THE Government’s Civil Aviation Authority today backed the controversial decision to resume flights of Super Pumas over the North Sea and said there was no evidence to suggest the Sumburgh Head disaster had been caused by “an airworthiness or technical problem.”
The British aviation regularity authority described the decision of the oil industry’s helicopter safety group to allow Super Pumas to take to the skies again as “appropriate.”
And a spokesman revealed: “Based on all the information currently available, we do not believe that the accident was caused by an airworthiness or technical problem, and consider that the decision by the operators to resume Super Puma flights is appropriate. We would not allow a return to service unless we were satisfied that it was safe to do so. We will review the position if any new evidence comes to light.”
He continued: “As the UK’s aviation safety regulator, protecting the public is our fundamental purpose. It was right that Super Puma operations were suspended in the immediate aftermath of the accident on 23 August, until further information was available.
“Since the accident, our experts have been in close touch with the Air Accident Investigation Branch, the helicopter operators, the European Aviation Safety Agency, the Norwegian regulator, and others.
“We will continue to provide the Air Accident Investigation Branch with any assistance required as their investigation into the cause and circumstances of the accident continues.”
Meanwhile two of the three main helicopter operators servicing Britain’s oil and gas industry today confirmed they had still to set a date for resuming crew change flights on the three versions of Super Pumas which have been cleared for commercial flights - the Super Pumas L, L1 and EC225 models.
The L2 version of the helicopter - the Super Puma marque involved in last Friday’s crash in which four oilworkers were killed - is being restricted to flights which do not involve passengers being carried on board.
But The Scotsman understands there are only five or six Super Puma L or L1s available for crew change flights in the entire British sector of the North Sea.
A spokeswoman for CHC Helicopters - the operators of the Super Puma involved in the Sumburgh Head disaster - said the only crew change flights the company was operating today were being carried out by Agusta Westland and Sikorsky S92 helicopters.
She said: “We have two EC225 flights but they are both training flights so there are no passengers involved.”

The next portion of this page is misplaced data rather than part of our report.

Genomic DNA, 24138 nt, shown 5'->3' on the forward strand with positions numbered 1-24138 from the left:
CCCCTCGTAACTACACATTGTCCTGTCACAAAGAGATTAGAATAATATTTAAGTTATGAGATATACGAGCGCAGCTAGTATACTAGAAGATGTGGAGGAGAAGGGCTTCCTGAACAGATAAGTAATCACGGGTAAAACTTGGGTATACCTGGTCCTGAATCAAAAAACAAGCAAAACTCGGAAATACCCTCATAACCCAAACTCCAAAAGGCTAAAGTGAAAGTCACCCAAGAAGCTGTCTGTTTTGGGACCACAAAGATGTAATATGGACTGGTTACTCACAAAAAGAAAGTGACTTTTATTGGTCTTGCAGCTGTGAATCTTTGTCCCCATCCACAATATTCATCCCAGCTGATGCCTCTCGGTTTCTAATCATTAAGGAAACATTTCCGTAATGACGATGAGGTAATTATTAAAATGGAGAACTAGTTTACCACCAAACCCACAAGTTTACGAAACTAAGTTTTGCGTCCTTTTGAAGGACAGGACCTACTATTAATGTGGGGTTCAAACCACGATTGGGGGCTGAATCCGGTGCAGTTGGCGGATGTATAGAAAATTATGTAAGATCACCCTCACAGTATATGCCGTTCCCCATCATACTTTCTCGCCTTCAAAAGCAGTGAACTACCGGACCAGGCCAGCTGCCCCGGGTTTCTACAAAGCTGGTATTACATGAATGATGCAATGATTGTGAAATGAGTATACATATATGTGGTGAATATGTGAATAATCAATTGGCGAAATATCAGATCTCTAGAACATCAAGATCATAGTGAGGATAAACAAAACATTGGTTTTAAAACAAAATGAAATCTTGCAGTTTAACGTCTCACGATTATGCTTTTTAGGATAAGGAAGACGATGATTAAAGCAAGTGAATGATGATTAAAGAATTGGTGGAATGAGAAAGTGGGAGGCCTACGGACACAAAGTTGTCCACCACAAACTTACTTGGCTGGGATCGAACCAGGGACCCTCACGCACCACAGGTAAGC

The spokeswoman continued: “CHC has still to decide when we will have our first crew change flights involving Super Pumas. The decision of the Helicopter Safety Steering Group just happened last night and we are not going to immediately turn round and start flying. There is a lot of flight planning and scheduling which has to be done before you can start putting aircraft up.”
A spokesman for Bond Helicopters also confirmed there would be no crew change flights today involving Super Pumas. Bond does not operate ant of the L or L1 versions of the aircraft which have been cleared for norm,al commercial crew by the HSSG.
Crew change flights
Bond has also still to set a date for resuming crew change flights involving the EC225s, the later model of the aircraft which earlier this month was cleared to resume North Sea flights after being grounded since last October following two non-fatal ditchings in the North Sea.
A Bond spokesman said: “”Bond’s EC225 helicopters will continue to proceed along their scheduled return to service programme.”
He continued: “In recognition of the sensitivities following the tragic accident to another operator’s helicopter on 23 August, Bond will initially reintroduce its fleet of crew change AS332L2s for non-passenger operations - maintenance, positioning and training flights. We will work with our customers to return to full revenue service as soon as is appropriate, and will support and assist them to improve passenger confidence.”
He added: “Bond’s Search and Rescue AS332L2s, which have continued to fly life at risk missions during this period, will resume full service with immediate effect.”
Bristow Helicopters are understood to have four or five L or L1 models of the Super Puma. The company has still to release a statement, detailing their crew change flight plans.
A spokeswoman for Bristow Helicopters said: “Bristow Helicopters endorses the HSSG’s decision to support the return to service all variants of the Super Puma in the North Sea.
“Bristow has continued with non-passenger operations including maintenance and training flights with our AS332 Ls. “In recognition of the obvious sensitivities, Bristow will work in close collaboration with our clients to help build workforce confidence as we return to full service. Bristow’s EC225 helicopters will continue with their scheduled return to service programme as planned.”
She added: “Flight safety remains Bristow’s priority.”
The Bristow spokeswoman confirmed there had been no crew change flights involving Super Pumas today.